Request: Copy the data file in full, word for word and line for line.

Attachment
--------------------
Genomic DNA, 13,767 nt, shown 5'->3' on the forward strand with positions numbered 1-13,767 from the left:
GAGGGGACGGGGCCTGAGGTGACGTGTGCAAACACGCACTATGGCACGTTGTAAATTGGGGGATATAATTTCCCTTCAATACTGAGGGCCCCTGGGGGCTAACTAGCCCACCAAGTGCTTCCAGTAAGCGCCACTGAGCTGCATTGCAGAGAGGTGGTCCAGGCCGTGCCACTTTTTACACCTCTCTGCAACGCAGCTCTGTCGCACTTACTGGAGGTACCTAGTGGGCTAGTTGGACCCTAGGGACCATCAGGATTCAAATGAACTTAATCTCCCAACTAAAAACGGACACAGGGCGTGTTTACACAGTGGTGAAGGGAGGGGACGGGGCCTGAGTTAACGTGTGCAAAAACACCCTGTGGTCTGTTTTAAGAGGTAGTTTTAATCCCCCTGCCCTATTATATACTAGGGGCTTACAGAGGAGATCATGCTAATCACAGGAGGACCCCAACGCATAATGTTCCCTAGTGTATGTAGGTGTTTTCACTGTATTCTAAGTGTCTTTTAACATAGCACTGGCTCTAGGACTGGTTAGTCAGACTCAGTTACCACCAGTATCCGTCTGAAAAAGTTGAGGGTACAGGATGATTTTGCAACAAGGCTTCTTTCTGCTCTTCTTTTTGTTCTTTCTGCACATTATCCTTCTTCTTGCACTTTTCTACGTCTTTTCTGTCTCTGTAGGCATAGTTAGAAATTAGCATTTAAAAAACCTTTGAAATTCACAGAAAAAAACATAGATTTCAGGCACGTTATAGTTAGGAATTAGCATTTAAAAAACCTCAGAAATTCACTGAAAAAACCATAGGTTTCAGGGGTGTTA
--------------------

Genomic DNA, 13,767 nt, shown 5'->3' on the forward strand with positions numbered 1-13,767 from the left:
GAGGGGACGGGGCCTGAGGTGACGTGTGCAAACACGCACTATGGCACGTTGTAAATTGGGGGATATAATTTCCCTTCAATACTGAGGGCCCCTGGGGGCTAACTAGCCCACCAAGTGCTTCCAGTAAGCGCCACTGAGCTGCATTGCAGAGAGGTGGTCCAGGCCGTGCCACTTTTTACACCTCTCTGCAACGCAGCTCTGTCGCACTTACTGGAGGTACCTAGTGGGCTAGTTGGACCCTAGGGACCATCAGGATTCAAATGAACTTAATCTCCCAACTAAAAACGGACACAGGGCGTGTTTACACAGTGGTGAAGGGAGGGGACGGGGCCTGAGTTAACGTGTGCAAAAACACCCTGTGGTCTGTTTTAAGAGGTAGTTTTAATCCCCCTGCCCTATTATATACTAGGGGCTTACAGAGGAGATCATGCTAATCACAGGAGGACCCCAACGCATAATGTTCCCTAGTGTATGTAGGTGTTTTCACTGTATTCTAAGTGTCTTTTAACATAGCACTGGCTCTAGGACTGGTTAGTCAGACTCAGTTACCACCAGTATCCGTCTGAAAAAGTTGAGGGTACAGGATGATTTTGCAACAAGGCTTCTTTCTGCTCTTCTTTTTGTTCTTTCTGCACATTATCCTTCTTCTTGCACTTTTCTACGTCTTTTCTGTCTCTGTAGGCATAGTTAGAAATTAGCATTTAAAAAACCTTTGAAATTCACAGAAAAAAACATAGATTTCAGGCACGTTATAGTTAGGAATTAGCATTTAAAAAACCTCAGAAATTCACTGAAAAAACCATAGGTTTCAGGGGTGTTA